A question of sugar
Consuming large quantities of sugar is bad for us. Health authorities are seeking ways to reduce consumption of sugar. Here’s how.
White or brown: A cube of sheer sweetness to be consumed in moderation. ©Shutterstock/5PH
Sugar is mainly extracted from sugar cane and sugar beet. Chemically speaking, sugar, or sucrose, is a combination of one molecule of glucose and one molecule of fructose, molecules with equal levels of sweetness.
According to Francesco Branca, Director of the Department of Nutrition for Health and Development at the World Health Organization (WHO), “From a nutritional point of view, we don’t need sugar in our diet. If we do eat sugar, consumption should remain below 10% of our total energy requirements.” This corresponds to around one 500 ml sugary drink a day, or 50 grams (the equivalent of twelve teaspoons) of sugar a day. WHO also points out that ensuring our consumption of free sugars remains below 10% of our total energy intake considerably reduces the risk of dental caries, excess body weight, and obesity.
The term ‘free sugars’ refers to the monosaccharides (such as glucose and fructose) and disaccharides (such as sucrose or table sugar) naturally present in honey, syrups, fresh fruit juice and fruit juice made from concentrate, as well as to those added to drinks and food by manufacturers, chefs or consumers1. WHO recommendations do not apply to the sugars in fresh fruit and vegetables or milk, as there is currently no data proving their potential harmfulness, and the risk/benefit ratio remains in favour of the consumption of fruit and vegetables.
“We eat far too many free sugars,” says Nathalie Jobin, coordinator of Extenso, the nutrition reference centre at the Université de Montréal. “Not only are these sugars unnecessary, but a high intake of free sugars increases the risk of excess body weight and obesity, which in turn heightens the risk of diabetes, insulin resistance and metabolic syndrome.” According to this specialist, favouring water, coffee, tea, milk or fortified plant-based drinks over sugary drinks or juices will reduce intake of free sugars. Meanwhile, fresh fruit, yoghurt or compote are ideal for dessert.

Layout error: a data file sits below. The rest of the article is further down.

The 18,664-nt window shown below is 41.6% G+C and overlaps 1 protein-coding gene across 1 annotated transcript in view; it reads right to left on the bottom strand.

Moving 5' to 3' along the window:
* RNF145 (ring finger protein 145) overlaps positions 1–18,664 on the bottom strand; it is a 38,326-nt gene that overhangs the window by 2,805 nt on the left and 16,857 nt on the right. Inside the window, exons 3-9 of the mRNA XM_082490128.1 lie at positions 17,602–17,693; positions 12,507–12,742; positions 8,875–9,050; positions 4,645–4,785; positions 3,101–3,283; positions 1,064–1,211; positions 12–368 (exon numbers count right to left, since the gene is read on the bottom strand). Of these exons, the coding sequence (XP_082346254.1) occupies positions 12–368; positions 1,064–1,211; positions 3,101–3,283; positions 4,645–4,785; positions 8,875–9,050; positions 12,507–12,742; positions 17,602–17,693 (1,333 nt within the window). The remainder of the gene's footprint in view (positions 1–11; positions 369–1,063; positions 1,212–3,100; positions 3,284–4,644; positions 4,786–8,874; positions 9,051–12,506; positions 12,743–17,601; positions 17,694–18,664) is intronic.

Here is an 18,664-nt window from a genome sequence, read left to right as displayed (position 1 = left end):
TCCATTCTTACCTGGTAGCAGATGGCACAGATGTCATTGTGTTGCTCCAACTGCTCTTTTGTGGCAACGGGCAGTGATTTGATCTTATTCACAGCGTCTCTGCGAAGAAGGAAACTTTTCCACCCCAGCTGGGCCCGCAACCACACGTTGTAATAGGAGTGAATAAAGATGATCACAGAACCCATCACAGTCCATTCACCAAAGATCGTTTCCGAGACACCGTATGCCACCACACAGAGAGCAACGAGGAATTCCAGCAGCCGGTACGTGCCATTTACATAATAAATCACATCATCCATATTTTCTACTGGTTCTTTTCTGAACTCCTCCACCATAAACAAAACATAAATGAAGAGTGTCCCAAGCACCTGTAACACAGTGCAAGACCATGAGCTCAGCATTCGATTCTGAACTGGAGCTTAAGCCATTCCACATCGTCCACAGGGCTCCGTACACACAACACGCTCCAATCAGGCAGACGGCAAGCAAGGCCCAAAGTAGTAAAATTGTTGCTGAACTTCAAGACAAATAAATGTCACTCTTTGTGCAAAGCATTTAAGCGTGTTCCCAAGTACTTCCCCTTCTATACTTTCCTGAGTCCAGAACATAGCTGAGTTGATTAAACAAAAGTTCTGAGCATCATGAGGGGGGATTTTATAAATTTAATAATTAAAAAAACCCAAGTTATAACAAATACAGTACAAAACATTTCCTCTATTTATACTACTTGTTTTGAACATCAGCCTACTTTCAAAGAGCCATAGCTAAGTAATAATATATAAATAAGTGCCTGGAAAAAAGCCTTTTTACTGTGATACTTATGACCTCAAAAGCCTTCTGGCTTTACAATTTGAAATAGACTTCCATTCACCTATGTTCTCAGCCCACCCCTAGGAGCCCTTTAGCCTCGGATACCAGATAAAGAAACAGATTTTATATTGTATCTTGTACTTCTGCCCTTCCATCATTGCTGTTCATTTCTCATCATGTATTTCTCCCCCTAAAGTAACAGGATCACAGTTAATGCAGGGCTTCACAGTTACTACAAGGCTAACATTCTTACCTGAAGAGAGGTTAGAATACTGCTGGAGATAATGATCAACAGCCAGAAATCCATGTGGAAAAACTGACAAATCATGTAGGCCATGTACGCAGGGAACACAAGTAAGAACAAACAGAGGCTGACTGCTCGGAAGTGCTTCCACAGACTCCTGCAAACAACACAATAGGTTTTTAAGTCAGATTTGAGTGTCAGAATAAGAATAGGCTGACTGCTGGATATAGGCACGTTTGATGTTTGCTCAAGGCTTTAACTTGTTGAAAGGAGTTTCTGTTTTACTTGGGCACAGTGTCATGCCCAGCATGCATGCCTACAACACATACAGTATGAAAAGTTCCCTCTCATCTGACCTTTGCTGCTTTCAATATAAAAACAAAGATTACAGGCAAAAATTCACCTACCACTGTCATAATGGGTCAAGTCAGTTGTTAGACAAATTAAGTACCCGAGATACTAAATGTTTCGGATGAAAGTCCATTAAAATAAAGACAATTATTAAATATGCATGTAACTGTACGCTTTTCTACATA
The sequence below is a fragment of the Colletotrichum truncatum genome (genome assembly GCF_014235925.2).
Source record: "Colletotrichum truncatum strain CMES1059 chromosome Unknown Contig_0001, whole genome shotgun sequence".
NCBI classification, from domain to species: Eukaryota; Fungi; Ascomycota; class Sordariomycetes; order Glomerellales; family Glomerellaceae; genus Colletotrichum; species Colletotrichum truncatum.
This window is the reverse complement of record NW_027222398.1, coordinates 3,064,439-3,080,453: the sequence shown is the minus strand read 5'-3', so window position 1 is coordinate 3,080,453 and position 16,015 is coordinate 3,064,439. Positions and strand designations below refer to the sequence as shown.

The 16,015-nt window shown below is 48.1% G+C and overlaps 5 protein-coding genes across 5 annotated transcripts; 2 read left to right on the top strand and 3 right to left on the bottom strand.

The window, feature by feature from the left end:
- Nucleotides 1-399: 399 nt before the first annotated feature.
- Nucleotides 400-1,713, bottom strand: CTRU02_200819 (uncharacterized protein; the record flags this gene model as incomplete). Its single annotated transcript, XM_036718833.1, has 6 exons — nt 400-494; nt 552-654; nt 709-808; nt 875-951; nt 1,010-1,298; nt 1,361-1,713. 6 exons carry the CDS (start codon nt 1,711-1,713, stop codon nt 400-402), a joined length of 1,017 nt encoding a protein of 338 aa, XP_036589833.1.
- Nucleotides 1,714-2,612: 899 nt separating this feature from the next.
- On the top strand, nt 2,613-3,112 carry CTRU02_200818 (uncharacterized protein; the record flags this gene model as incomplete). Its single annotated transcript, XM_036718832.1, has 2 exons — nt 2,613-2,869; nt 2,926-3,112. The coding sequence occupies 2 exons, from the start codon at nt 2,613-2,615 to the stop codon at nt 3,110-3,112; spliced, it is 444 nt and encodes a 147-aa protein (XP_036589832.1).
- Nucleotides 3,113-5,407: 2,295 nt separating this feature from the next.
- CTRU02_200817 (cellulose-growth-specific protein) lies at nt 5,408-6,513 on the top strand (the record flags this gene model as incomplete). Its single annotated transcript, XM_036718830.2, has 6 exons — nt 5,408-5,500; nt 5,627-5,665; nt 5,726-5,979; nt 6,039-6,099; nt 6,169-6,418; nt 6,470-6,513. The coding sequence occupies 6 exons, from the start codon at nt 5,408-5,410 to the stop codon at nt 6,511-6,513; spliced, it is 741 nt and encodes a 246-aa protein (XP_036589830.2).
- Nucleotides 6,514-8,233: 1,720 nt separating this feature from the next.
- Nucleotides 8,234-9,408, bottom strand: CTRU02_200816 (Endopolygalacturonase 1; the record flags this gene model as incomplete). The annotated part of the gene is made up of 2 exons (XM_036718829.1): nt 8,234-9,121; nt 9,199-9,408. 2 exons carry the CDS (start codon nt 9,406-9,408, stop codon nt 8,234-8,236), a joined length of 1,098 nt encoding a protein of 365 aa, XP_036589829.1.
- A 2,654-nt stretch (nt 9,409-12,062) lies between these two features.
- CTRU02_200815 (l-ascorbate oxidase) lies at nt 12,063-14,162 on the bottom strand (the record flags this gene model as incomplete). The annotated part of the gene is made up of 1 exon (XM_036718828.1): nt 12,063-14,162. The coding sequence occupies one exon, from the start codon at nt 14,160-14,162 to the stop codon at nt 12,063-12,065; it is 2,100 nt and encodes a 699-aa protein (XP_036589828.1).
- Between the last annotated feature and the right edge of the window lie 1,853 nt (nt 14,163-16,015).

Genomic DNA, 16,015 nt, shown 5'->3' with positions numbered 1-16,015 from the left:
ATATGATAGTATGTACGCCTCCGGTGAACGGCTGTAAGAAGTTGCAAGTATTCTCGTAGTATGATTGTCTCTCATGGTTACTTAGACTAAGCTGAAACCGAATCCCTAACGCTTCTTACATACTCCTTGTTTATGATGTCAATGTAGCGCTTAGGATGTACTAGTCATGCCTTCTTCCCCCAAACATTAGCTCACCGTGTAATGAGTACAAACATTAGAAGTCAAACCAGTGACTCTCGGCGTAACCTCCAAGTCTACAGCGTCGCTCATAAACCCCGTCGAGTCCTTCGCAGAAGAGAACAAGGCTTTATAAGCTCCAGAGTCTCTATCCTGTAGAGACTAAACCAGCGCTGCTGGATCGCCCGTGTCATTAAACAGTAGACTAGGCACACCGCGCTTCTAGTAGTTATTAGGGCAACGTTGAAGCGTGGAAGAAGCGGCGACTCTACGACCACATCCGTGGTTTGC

The debate concerning dietary allowances and the harmful effects of excessive consumption of sugar has intensified over recent years. The International Sugar Organization (ISO) observes that a growing number of companies are looking to reduce the amount of sugar in their food. Several countries have even introduced a sugar tax. In 2012, France, for example, introduced a ‘soda tax’ on drinks containing added sugar. By increasing the price of these products, authorities hope to dissuade consumers from buying them. Similar measures have been taken in Mexico, the United States and the United Kingdom.
Other approaches are in the pipeline to reduce the intake of free sugars through food and drinks. WHO mentions revising food labelling, limiting the advertising of sugary food and soft drinks to children, as well as establishing a dialogue with the food industry with a view to reducing the quantity of sugar in processed food.